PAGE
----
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Often times when I'm writing my JavaScript code I can't shake the paranoia that some function or line of code is going to break in this browser or that...

How can I check to see if the code I'm writing is x-browser compatible?

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Are you talking about language feature, or DOM API compatibility? Can you give any specific example? – user113716 Jan 4 '11 at 20:18
I think this question is too simplistic and broad to answer adequately. You asked about language features, that would mean new stuff in the actual language like const, getters, and the like. But I think you mean DOM and BOM features, like document.activeElement, which people have given you a few clues. But there isn't one answer for all your needs. The basic idea is feature detection ( over browser detection. However, this won't tell you about bugs in features, only that they are implemented. – Juan Mendes Jan 4 '11 at 20:40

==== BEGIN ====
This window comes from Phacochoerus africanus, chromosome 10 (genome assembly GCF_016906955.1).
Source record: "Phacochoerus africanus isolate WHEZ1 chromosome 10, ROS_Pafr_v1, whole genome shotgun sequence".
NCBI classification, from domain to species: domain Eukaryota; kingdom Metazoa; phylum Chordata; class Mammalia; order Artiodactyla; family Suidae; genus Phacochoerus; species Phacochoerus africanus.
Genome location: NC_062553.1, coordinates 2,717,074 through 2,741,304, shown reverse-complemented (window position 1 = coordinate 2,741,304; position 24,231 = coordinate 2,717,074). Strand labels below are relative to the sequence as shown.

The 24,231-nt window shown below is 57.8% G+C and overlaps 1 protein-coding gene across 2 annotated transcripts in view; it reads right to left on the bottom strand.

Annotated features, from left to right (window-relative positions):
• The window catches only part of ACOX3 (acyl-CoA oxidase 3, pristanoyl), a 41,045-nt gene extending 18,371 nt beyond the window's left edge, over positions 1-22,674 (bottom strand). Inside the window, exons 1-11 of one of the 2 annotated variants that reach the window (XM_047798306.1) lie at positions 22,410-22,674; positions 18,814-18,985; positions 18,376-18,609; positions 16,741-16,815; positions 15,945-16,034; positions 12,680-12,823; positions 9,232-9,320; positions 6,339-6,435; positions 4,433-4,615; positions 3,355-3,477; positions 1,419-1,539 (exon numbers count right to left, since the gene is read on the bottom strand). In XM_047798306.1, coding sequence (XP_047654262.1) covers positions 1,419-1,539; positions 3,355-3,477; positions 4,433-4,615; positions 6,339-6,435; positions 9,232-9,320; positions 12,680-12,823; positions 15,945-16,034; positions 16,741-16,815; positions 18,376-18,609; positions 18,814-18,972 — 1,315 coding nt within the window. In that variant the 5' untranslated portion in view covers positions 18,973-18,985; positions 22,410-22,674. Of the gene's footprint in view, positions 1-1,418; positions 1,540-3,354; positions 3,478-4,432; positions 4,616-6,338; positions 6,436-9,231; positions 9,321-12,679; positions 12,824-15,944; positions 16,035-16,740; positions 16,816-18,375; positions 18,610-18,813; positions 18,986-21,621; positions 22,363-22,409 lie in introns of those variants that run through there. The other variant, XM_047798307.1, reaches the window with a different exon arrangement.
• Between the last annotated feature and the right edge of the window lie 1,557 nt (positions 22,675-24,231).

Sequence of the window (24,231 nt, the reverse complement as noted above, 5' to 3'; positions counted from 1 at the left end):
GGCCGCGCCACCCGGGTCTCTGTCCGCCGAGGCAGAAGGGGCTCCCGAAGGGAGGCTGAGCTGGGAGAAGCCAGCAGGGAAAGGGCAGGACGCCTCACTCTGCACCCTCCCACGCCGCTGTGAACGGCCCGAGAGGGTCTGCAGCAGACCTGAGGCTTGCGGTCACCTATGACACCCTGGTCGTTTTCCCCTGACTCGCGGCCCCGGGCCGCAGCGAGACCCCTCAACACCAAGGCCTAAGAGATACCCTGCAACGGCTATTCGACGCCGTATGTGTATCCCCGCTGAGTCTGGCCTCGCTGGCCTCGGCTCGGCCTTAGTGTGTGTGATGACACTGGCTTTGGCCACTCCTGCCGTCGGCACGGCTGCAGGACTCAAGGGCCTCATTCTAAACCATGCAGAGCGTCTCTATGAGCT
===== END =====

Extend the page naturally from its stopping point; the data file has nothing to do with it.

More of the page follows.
3 Answers 3

Basic feature detection can be done by querying window properties, eg window.XMLHttpRequest.

In certain cases it becomes a lot more complex than just querying properties, since methods defined can be inconsistent with one another. In that case it really depends on the scenario but certain times you may need to do something as dirty as creating an element that's offset from the screen, then set certain properties and see if those changes reflected or not.

It would probably be useful if you specifically gave examples of certain cases, as there are literally thousands of things to feature detect for and not everything is the same.

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You can check if the function for the feature you want to use exists like this:

if(functionOrObjectName) {
    //will execute if the function or object is defined
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This will thrown an error if a variable or function is not defined. typeof undefinedVar will return 'undefined' for undefined vars and functions. What you suggest does work if you are testing for a property. So to test for global functions and vars (which are props of the window object) you can use if (window.undefinedVar) which will not cause an error – Juan Mendes Jan 4 '11 at 20:36

You might find this test/compatibility table site handy: .

Check out has.js too. It should simplify feature detection a bit.

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